The Avett Brothers
with Matt Butcher & the Revolvers
House of Blues, Orlando, Fl • July 17, 2009
If you’ve ever looked around at the current crop of bands topping the charts and snagging magazine covers and wondered where all of the talent has gone, then The Avett Brothers should refresh your ears like a mean Chuck Berry riff on a quiet acoustic night. The pair of brothers journey cross the bridge over the canyons of country, folk rock, and pop and do so while singing, playing a string instrument with their hands and — often times — a percussive one with their feet. As for their songwriting skills, imagine a hybrid of Johnny Cash and Buddy Holly with a comfortable smidgen of Kings of Leon thrown in for the blood brother flavor.
Local favorite, and former front man for the now-defunct band The Heathens, Matt Butcher gave an opening set that has the intimacy and casual approach of a house party. The crowd was brewing over with fans of Butcher and has band of Revolvers, which kept the lanky and spry singer/guitarist playing to impress — and conversing with and family between songs. In keeping with The Avett Brothers’ blurring of musical styles, Butcher allows room for his folk music to stretch its legs. You could call it alt-country, but that would be dumbing down Butcher’s empowered approach at a well-worn genre.
Lined up deep on the stage, in front of a pastel backdrop, The Avett Brothers — which include Scott and Seth Avett, Bob Crawford on upright bass and cellist Joe Kwon– are dapper, dashing, and look ready to step out on The Ed Sullivan Show. There’s a timelessness to the North Carolina group that starts with the way they dress and goes right through to their polite demeanor and the music they play.
Swapping vocals while bursting at the seams with unfailing energy, the two Avetts are so captivating that it’s not until after a particularly bouncy “Will You Return” — the third song of the set — that I realize that while the drum kit at the back of the stage is empty I’ve been hearing drum kicks and cymbals throughout. ‘Tis then I notice that as Scott sings and plucks away at his banjo or guitar he’s also jumping down hard on a bass drum at his feet, while long-haired counter part Seth stomps down on a high hat. If that’s not enough to make the average musician feel horribly lazy, Scott also routinely sits behind the drum set. The pair have got so much stage presence, the last folk artist I saw who impressed me like this was Langhorne Slim — who has, fittingly, toured with the boys in the past.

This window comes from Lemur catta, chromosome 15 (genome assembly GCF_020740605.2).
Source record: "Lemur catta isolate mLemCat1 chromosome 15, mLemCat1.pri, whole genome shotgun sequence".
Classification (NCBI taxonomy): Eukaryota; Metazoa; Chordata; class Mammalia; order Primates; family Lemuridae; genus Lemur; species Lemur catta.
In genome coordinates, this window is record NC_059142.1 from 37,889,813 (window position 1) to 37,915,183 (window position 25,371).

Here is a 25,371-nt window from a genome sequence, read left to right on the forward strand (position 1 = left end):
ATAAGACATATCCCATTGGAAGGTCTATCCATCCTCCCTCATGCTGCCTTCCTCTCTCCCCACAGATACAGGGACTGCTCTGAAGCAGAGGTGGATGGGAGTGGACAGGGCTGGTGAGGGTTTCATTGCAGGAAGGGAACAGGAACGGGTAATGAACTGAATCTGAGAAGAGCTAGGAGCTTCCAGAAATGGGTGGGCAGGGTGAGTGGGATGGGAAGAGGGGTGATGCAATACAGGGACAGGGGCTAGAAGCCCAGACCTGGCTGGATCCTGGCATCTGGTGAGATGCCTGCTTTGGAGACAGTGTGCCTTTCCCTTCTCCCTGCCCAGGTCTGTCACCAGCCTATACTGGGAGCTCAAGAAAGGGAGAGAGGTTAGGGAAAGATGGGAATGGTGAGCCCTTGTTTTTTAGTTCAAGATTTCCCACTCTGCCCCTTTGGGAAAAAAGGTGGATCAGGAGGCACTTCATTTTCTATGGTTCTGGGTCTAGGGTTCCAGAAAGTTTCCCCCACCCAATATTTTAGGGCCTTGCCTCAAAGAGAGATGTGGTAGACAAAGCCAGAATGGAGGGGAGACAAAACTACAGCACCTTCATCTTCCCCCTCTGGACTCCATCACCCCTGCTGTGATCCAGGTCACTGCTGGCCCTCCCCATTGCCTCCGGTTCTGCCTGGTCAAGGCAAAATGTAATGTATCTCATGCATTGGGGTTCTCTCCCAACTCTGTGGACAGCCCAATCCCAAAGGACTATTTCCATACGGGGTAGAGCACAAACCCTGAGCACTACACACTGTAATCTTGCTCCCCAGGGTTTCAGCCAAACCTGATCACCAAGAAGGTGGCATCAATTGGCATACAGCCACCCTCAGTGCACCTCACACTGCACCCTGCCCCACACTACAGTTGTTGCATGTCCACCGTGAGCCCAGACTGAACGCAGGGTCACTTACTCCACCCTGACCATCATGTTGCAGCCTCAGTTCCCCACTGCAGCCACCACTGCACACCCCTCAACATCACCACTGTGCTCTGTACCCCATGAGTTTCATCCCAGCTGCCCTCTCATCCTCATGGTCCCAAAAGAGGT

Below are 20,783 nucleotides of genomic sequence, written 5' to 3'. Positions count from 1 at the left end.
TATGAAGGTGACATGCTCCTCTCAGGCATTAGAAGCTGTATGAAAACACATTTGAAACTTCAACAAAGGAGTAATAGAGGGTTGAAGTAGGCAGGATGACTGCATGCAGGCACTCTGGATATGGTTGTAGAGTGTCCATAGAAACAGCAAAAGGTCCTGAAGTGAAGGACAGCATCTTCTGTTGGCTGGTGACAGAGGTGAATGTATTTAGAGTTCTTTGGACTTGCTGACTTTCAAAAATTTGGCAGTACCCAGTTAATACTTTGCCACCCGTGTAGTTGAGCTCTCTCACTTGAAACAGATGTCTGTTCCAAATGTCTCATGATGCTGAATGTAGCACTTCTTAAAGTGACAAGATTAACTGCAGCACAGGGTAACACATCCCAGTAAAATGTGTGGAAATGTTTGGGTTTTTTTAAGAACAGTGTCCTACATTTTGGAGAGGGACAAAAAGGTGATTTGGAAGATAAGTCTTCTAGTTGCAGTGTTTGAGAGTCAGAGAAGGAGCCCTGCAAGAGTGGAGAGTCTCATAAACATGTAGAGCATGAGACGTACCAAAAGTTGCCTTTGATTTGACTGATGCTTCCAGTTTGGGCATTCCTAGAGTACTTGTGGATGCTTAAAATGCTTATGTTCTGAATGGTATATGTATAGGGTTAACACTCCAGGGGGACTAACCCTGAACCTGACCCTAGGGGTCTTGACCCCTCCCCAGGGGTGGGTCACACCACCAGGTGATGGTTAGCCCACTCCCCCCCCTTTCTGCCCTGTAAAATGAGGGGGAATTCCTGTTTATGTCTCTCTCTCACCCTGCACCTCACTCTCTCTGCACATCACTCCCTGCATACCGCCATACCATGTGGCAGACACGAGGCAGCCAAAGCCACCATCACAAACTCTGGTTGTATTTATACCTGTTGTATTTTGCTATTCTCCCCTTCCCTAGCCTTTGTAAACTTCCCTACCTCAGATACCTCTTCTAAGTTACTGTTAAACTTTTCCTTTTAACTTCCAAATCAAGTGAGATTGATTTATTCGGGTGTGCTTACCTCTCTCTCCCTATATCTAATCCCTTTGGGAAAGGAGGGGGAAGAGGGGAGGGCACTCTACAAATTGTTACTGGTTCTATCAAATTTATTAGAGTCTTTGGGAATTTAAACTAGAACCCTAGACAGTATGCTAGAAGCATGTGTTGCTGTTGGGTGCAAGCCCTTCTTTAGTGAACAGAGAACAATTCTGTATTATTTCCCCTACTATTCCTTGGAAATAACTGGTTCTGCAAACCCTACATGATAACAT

This sweat inducing set reached its emotional apex when everyone left the stage to Scott for the acoustic ballad “Murder In the City.” The heartbreaking, naked lyrics reveal a son reaching out for his father’s affections and feeling overshadowed by his brother. It’s a cry-in-your-beer moment that sparks an enthused sing-along on the part of the men in the audience.
Amidst the weeping men, the hippie population is out in force, as was to be expected for this sort of country-friendly folk rock show. Mingling ’round the House of Blues, and the bubble blowing, deodorant-less fans, are some unexpected faces that despite looking somewhat out-of -place seem to be having a grand ol’ time.
With a Rick Rubin-produced album coming out in September, I and Love and You, the Brothers’ ascension is just beginning.
To see more photos from this show, and others, go to www.jencray.com.